Whenever I see death, especially futile death, I never feel sad at first. I feel anger. Life is wonderful and every second is precious, so I get mad when someone dies. Later I feel the loss, the sadness and the pain, but right at first I feel angry. Tuesday morning, on 911, I felt angry, to say the least.
At first report I thought that some clown at the controls of an airplane had accidentally hit the first tower, like when the Empire State Building was hit in the 1940's, but the second attack on the second tower obviously changed all that. I hung on every word from my radio at the office and I tried to get more news from Internet sites. I saw the people of New York, stunned, watching the World Trade Center burning out of control. I saw people deciding to jump from 100+ stories to evade the 2000-degree jet fuel fires in the floors below them. A few minutes before their only decisions were the mundane ones of every day life just like us.
As the day wore on and we found that airplanes had been hijacked and innocent Americans were thrown, as pawns in a twisted cause, at 500 miles per hour into buildings, because somebody, somewhere hates our way of life, it angered and sickened me. Right away my mind conjured up pictures of a handful of men taking over the aircraft, probably killing a few people to pacify the others. I realized that the flight crew would never have been so coerced as to drive their planes into buildings, so I knew that the hijackers must have stormed the cabin and killed or incapacitated the crew.
Aboard the other two planes, the passengers knew what their fates would be, because they'd heard of the first two planes. On one of the planes some passengers, knowing they were dead if they did nothing, decided to fight. They were unable to save themselves, but they doubtless saved many others had they sat tight. They are heroes and we should always remember them.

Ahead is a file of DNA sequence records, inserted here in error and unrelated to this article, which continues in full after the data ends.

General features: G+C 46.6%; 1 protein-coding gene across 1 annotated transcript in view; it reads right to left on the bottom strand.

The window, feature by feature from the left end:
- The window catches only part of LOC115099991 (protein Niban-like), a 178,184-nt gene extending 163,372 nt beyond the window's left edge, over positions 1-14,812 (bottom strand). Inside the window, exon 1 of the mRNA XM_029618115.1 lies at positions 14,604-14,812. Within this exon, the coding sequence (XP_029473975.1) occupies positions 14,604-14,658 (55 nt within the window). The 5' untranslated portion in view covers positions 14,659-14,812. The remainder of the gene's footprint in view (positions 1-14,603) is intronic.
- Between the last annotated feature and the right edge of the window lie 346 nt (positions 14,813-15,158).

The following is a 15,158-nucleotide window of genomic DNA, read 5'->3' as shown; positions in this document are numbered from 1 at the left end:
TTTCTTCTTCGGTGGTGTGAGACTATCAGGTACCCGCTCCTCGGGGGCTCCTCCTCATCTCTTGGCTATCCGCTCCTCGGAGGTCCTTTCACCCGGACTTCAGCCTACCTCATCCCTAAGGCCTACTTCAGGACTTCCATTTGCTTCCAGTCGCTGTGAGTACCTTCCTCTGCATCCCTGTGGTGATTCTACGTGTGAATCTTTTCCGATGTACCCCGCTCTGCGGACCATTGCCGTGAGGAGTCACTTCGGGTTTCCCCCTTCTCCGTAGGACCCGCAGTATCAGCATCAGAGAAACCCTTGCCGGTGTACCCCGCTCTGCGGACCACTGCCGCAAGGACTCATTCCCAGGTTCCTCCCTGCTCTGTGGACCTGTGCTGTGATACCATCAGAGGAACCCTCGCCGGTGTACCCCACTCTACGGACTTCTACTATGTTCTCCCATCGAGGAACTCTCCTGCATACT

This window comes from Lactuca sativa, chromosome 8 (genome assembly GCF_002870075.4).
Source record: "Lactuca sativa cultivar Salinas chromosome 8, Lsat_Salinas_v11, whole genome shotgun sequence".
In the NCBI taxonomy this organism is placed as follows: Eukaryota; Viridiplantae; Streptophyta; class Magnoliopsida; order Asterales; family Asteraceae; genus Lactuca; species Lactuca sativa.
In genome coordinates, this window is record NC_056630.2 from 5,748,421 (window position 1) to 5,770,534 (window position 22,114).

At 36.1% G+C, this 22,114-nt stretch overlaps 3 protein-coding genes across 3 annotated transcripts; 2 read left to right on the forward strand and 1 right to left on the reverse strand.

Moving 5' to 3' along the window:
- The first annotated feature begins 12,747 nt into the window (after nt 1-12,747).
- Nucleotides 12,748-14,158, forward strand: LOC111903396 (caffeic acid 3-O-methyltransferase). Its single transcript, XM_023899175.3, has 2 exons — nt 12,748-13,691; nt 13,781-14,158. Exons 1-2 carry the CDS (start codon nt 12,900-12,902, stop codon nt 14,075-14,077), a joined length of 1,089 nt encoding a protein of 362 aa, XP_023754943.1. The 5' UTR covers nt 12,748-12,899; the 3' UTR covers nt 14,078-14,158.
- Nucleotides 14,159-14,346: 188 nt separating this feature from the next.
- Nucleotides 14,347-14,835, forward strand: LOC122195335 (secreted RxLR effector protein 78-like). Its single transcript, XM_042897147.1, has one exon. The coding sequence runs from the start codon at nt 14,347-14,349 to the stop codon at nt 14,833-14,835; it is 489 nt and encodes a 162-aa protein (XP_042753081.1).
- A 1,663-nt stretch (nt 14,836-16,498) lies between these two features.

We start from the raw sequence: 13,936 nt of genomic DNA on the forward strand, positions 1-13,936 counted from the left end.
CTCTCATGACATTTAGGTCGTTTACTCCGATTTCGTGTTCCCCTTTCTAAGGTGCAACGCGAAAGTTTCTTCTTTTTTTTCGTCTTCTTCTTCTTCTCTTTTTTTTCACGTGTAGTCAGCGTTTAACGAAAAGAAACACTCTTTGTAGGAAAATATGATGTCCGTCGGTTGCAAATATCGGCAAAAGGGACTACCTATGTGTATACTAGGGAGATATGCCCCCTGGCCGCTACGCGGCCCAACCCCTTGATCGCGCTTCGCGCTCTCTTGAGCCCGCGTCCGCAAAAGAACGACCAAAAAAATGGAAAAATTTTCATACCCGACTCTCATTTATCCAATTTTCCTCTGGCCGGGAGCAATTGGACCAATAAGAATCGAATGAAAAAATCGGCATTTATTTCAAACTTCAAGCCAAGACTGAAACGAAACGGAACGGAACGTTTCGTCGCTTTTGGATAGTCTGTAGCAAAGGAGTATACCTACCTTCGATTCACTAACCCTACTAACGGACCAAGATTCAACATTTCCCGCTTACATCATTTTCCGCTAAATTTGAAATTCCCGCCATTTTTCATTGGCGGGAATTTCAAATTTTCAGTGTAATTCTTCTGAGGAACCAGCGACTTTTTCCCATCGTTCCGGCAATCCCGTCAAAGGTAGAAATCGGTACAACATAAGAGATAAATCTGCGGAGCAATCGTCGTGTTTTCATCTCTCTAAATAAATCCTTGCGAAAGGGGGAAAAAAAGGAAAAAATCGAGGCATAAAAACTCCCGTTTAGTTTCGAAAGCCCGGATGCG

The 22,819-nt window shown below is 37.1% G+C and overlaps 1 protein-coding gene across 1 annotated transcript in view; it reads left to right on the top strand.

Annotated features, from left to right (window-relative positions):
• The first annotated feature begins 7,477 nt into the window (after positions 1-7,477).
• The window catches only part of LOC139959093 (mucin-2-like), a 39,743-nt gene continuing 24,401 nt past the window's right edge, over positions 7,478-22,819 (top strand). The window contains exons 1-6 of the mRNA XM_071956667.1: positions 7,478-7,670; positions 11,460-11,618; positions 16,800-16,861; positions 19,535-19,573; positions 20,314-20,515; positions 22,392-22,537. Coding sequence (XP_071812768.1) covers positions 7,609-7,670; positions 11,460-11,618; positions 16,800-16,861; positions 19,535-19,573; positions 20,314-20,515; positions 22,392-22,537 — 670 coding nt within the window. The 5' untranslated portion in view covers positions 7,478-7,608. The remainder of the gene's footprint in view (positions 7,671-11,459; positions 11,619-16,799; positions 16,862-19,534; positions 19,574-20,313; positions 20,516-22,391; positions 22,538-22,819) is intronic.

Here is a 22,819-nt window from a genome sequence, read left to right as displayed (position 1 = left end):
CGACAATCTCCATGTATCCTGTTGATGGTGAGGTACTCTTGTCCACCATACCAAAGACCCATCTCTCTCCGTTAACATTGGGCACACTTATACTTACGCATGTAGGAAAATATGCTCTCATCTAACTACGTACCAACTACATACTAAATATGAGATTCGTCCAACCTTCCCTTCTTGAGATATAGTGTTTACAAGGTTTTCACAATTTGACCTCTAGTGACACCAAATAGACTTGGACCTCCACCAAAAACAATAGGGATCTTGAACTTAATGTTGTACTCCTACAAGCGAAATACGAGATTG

Firefighters and cops did what they always do, bless their unselfish hearts. They ran into burning, ruined buildings to save others and were sacrificed by the scores when the buildings fell.
I put myself in the shoes of all those people and I made decisions, too. My first decision was that, since I stood in line for four hours on my wife's birthday to vote for George W. he'd better darn well not let me down. I also decided that I personally would be willing to fight abroad to avenge these people. Yeah, I'm a little past the age of enlistment, but in 1978, when I had to sign up for the draft under Carter, I was a prime candidate and I realized that I could and would fight and possibly die, for America. Having to sign up for the draft puts things in a new perspective. My decision still stands today and I'll bet at 41 I could make it.
I also decided that I would be willing to endure a few years of hardship at home if that's what it takes to root out the terrorists, not just the ones who attacked New York, but as many of their ilk, and those who harbor them, as we can find. We probably can't just smart-bomb our way out of this one, either. We bombed Iraq so hard ten years ago that the flies left the camels for safer places and by the time our tanks got there, even Iraq's best were ready to surrender in droves. This time we probably have to do more on the ground against a people who withstood the Soviet Union's best for several years. Yes, we will get bloodied, but we already wear the blood and smoke of New York.
I thought it was just me, once again, living in my own don't-take-no-crap-from-foreigners world. It still surprises me that pretty much the whole country agrees with me now. We might have a hard road ahead and we might lose loved ones to war, but in the end we'll be better off having defeated these huge terrorist organizations.
Democrats and Republicans are coming together and forgetting their differences for now because, when you get right down to it, we all really want what's best for America; it's the details we squabble about. I've seen political leaders from the other party as Americans all week and I've realized that many of them are not necessarily the buffoons I thought they were. This week as the world coalition comes together behind us and we find that we have more allies than we expected (Iran!?? Go figure!) I think we're doing it right. We're not just lashing out in anger, but steadily putting together a plan of action. Their day is coming - and soon.